This will take several weeks to start showing improvement, so keep up the good work and well done on letting your canine friend have the play school.

Q: My old lab has these horrible “growths” on her elbows that I think are called hygromas. They sometimes burst open and bleed and ooze. I’ve tried to wrap them, but since they are on her elbows, nothing stays on good. What can I do to clear these things up?

A: This can be a very difficult thing to treat because they can be infected and even progress on to a bone infection if not handled properly. Well done on trying to bandage the elbow. It is important to study your dog’s habits and what surfaces she is laying on. Sometimes all you need to do is strategically place fluffy bedding.

You might try getting some larger pipe insulation and tape it on the forearm only with Elasticon tape. Many times it helps to bandage with honey, and the laser treatments have been known to help as well.

If the wounds are open, it would be a good idea to have it cultured by your vet so the appropriate antibiotic can be used. This entire process could take up to three months, so hang in there.

Q: My dog has a horribly gross habit—she is a poop eater. She won’t eat her own poop, but eats the poop of my other two dogs, and it’s just disgusting. I have tried everything from getting the stuff to feed the other two to make their poop “undesirable,” to pouring Tabasco on the others’ poop, but nothing works.

Now the only thing I can do is run out and scoop every time there’s more poop, but I can’t always do that with the weather. What can I do?

A: This is definitely a gross topic and hard for us to understand. In fact, it’s not known what really causes this to happen. Some say it is a mineral deficiency, seeking undigested protein or just a bad habit.

I definitely recommend a good source of vitamins and minerals for  the offender as well as adding pro-biotics and enzymes to all dogs of the household. You already mentioned giving the other dogs the Forbid powder, and sometimes that will work.

There have been reports that feeding fresh pineapple and Adolph’s meat tenderizer to the poopers will discourage the eater too. Sometimes adding anise to the food in small quantities can also help.

It also goes without saying, but I will say it anyway: clean up duty is even more important than ever, and for goodness sake, think twice before letting them give you a big doggie kiss on the face!

Animal Resource Center of Oklahoma City

posted September 15th, 2014 by
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Keeping animals where they belong…in loving homes

by Anna Holton-Dean

What better way could there be to help pets, their owners, shelters and rescue groups than to provide a facility meeting all of their greatest needs? That’s why the Lockhart Foundation established the Animal Resource Center (ARC) in Oklahoma City.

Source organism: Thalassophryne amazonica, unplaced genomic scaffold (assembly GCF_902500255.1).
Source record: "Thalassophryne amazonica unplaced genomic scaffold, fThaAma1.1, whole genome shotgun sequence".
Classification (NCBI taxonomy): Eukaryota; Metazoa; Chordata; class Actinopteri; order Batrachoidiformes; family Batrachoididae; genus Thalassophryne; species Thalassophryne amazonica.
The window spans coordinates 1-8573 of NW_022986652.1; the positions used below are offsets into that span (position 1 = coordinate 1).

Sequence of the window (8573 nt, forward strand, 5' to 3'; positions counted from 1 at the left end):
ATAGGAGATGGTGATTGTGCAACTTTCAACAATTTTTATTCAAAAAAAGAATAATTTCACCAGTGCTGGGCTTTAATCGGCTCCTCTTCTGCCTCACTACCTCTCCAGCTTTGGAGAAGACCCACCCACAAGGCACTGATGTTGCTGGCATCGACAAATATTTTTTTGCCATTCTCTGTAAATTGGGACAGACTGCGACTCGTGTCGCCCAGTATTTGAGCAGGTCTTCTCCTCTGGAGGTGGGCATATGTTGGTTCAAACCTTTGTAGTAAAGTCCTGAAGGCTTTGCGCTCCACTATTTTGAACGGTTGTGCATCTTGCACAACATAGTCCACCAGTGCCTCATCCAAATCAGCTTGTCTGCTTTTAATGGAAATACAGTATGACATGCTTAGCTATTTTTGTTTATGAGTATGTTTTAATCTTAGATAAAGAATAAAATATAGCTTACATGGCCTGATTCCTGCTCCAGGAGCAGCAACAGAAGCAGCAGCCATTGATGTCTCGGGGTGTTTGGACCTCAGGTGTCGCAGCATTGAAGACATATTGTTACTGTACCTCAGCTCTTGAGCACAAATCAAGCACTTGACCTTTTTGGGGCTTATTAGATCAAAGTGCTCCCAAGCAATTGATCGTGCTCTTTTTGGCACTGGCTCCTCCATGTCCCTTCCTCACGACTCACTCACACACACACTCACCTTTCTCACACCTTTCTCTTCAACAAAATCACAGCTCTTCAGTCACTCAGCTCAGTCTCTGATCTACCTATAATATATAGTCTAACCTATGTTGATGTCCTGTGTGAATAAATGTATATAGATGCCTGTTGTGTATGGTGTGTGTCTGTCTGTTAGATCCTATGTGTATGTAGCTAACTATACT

In 2010, through a survey of local rescue groups and shelters, the Foundation discovered the city lacked an affordable, animal-friendly event center for training classes, adoptions, fundraisers, meetings, conferences, spaying/neutering and vaccinating. Additionally, while some local services and organizations are available to help pet owners, most people do not know about them, much less how to contact them.

Barbara Lewis, board president of the Animal Resource Center, says the survey also revealed a need for a central location to maintain a database of information.

 “Additionally, the Foundation was trying to figure out what could be done to keep dogs in their homes and really saw there was no central site for information con-cerning available services such as when someone loses a job and needs pet food, or even simply getting help overcoming problem behavior by talking with a trainer,” Lewis explains.

The Animal Resource Center is now in place to help meet all of these diverse needs, thanks to the Lockhart Foundation, which remains a major supporter, and donations from the community.

Essentially, Lewis’ goal at ARC is to remove the stumbling blocks for animal advocacy and effectively keep dogs and cats out of shelters and in their homes, helping each rescue organization or shelter to be as effective as possible and helping at-risk pet owners keep their pets.

Some ways ARC advances this goal is by providing workshops to the public on responsible pet ownership,  and providing a facility to hold adoption events and dog training classes, ranging from puppy kindergarten to agility.

Lewis says ARC stresses the importance of responsible decisions by pet owners. “It’s dogs, and it’s cats too,” she says. “Cats often impact the neighbors more than dogs, but there are solutions for those problems…We can help keep someone from surrendering their cat because their neighbor is mad.”

Today, ARC is located in a 32,000-square-foot building in Oklahoma City equipped with rooms for dog training classes, a free self-service bathtub area for pets, an “animal library” stocked with books, DVDs and videos, and rental space for animal- and non-animal-related events.